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This is the first EAP build of TeamCity 7.0 (code name Faradi).
Note: starting with version 7.0 TeamCity server and agent require Java 6.0 or later. Also TeamCity Ant build runner no longer supports Java 1.3 as JVM of the project, the minimum version is 1.4. As a workaround you can use command line runner.
Instead of having a single, common set of agents, you can now break it into separate parts called agent pools. A pool is a named set of agents to which you can assign some projects. An agent can belong to one pool only, but a project can use several pools for its builds.
Project builds can be run only on agents from pools assigned to the project. By default, all newly authorized agents are included into Default pool.
With the help of agent pools you can bind specific agents to specific projects. Also with agent pools it is easier to calculate required agents capacity.
Build failure conditions
"Fail build if" settings of a build configuration were moved to a separate step. Also there are two useful additions:
- Ability to fail a build on a metric change (read more).
- Fail a build if a specific message (matching some regexp) is logged/not logged in the build log - this failure condition still has some open issues, they will be addressed in the next EAP.
Dependency based test run
Maven, Gradle and IntelliJ IDEA Project build runners now support dependency based run of tests. For example, say your project has these modules: A-prod, A-test, B-prod, B-test.
Modules with -prod suffix contain production code, while modules with -test suffix contain tests for corresponding production modules.
Now if a build starts with a change in module A-prod TeamCity agent will run tests in both modules A-test and B-test (because B-test depends on A-prod and can be affected by the change).
However, if a change was made in B-prod only, TeamCity will only run tests from B-test module.
So, in general, the more independent your modules - the better. It's a recommended way to design a software, but now you can get one more benefit from such approach: faster builds.
To enable this functionality for Gradle or IntelliJ IDEA project runners simply turn on "Run affected tests only (dependency based)" checkbox.
Note that since IntelliJ IDEA project runner operates with run configurations, instead of individual tests, if "Run affected tests only (dependency based)" checkbox is enabled, runner will execute run configurations depending on affected modules only.
Maven "Incremental building"
For Maven similar functionality is called "Incremental building" and has some additional settings. When incremental building is on, a Maven build is split into two phases - the preparation phase and the main phase - both separate Maven executions. The "main" phase is like a regular (not incremental) build in which main goals ("test", "verify", etc.) are executed with the only difference - they are executed only for modules affected by changes. The "preparation" phase is intended for building the dependecies of affected modules. Unfortunately these two phases couldn't be accomplished in a single Maven execution. Why is to be explained in detail later in a separate blog post. Until then it's quite easy to remember the following pattern:
- if your tests are executed with the goal "test", then the preparation goal is "compile" (unless you have custom executions required for tests in affected modules and bound to later Maven lifecycle phases).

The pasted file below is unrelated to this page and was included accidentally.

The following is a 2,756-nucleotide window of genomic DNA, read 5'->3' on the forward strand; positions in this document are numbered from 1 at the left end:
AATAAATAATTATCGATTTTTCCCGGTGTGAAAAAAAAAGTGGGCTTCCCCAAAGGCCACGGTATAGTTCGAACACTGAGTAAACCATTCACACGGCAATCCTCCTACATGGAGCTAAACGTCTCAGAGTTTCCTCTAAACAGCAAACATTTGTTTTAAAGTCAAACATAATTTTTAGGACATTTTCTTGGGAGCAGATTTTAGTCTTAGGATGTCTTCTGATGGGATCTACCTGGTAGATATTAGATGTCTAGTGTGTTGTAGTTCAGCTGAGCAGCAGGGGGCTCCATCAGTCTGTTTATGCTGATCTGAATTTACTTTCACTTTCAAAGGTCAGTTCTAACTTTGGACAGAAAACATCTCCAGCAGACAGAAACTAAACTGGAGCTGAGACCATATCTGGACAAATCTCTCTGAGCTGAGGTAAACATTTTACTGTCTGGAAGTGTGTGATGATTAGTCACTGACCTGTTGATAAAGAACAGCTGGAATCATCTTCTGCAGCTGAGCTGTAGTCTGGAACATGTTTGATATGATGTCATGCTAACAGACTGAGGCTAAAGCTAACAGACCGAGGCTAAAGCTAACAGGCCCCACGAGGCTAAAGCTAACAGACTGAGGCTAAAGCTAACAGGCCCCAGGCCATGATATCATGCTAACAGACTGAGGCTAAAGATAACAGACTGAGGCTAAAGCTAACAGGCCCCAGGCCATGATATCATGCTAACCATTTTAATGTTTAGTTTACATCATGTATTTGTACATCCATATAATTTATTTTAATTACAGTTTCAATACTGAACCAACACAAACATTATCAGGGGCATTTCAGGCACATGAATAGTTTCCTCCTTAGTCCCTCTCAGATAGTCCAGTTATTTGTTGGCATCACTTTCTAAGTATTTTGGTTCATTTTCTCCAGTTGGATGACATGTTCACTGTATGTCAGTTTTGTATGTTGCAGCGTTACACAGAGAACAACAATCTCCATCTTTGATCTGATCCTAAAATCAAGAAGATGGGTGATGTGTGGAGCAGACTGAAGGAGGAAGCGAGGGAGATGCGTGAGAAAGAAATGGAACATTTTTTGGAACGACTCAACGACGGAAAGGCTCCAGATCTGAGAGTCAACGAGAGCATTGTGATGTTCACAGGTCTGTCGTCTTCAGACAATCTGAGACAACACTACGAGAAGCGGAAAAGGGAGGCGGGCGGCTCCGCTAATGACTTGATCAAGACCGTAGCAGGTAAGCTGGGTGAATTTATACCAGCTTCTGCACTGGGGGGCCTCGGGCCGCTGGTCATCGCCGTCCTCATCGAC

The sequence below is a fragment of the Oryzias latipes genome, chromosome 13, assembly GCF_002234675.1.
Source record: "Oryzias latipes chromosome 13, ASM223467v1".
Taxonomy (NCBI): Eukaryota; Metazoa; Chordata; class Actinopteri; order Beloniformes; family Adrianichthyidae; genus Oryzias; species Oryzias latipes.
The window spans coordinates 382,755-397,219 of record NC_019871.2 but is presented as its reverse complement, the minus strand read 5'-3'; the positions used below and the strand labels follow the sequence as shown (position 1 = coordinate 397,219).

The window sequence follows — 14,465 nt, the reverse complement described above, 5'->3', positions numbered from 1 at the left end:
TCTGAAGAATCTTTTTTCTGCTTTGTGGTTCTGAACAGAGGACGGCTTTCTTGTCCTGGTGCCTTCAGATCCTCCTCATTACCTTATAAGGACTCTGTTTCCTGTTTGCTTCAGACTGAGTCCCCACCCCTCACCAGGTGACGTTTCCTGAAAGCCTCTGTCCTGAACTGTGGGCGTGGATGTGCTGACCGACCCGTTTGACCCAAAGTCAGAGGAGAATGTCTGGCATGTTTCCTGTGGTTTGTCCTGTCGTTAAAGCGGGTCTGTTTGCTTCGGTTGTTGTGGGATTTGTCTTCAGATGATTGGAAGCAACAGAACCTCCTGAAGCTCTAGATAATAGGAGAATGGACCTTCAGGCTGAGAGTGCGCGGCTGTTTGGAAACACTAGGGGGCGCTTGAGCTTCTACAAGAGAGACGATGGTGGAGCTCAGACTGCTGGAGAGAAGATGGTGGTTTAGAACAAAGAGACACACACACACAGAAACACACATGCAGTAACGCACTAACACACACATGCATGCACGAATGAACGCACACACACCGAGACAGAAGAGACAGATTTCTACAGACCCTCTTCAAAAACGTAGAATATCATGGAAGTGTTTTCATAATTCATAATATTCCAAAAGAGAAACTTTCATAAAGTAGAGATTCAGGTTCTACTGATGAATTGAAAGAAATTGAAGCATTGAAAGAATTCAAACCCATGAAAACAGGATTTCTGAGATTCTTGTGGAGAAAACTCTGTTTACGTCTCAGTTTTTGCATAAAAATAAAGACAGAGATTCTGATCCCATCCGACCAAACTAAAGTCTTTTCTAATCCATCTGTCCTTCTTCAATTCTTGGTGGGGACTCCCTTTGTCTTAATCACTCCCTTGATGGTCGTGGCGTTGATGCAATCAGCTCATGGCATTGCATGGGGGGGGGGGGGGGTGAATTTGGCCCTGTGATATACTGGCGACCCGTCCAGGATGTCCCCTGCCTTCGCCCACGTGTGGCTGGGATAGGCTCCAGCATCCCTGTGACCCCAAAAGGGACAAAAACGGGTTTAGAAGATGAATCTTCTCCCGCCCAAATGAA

- if you run both unit and integration tests with "verify", then the preparation goal is "package" (with the same considerations described above) with additional Maven argument "-Dmaven.test.skip=true" to avoid executing unit tests in the preparation phase.
This TeamCity EAP build comes with bundled NuGet Support plugin. We already announced availability of this plugin in a series of blog posts:
The plugin is also compatible with TeamCity 6.5, so if you want to use it in your existing production server, you can download it at teamcity.jetbrains.com.
Build performance monitor (experimental)
Each new build now has additional tab, called PerfMon. On this tab you can see CPU/Disk and Memory usages on the agent during the build. You can also click on a point in the chart and corresponding part of the build log will be shown.
For example, from the picture below it is clear that at some point CPU and Disk usage is very low. This lasts for about 20 minutes. Seems like the tests executing at this time need some investigation, probably, most of the time they are blocked on some lock or wait for some event:
Performance monitor supports Windows, Linux and Solaris operating systems. Note that performance monitor reports the load of the whole operating system. It will not report proper results if you have more than one agent running on the same host, or agent and server installed on the same machine.
Build log now has collapse all and expand all links in the tree view which now also works for builds that are still running.
Moreover you can share a link to some particular message in the tree view.
Artifact dependencies now support syntax similar to checkout rules, i.e. you can define a set of new line delimited rules:
My Changes page
- multi-line commit messages are collapsed
- builds carpet is more "vertical"
- you can view all related builds, not only suspicious
Visual Studio Addin
- Subversion 1.7 support
- Commit without remote run
- MSBuild/Visual Studio structured build log (tree view) improved
- multi-line text fields for build steps command line parameters
- new icons for build statuses
- new projects are not added on the overview automatically (yellow warning is shown instead)
- investigations and muted tests pages improved
- full list of fixed issues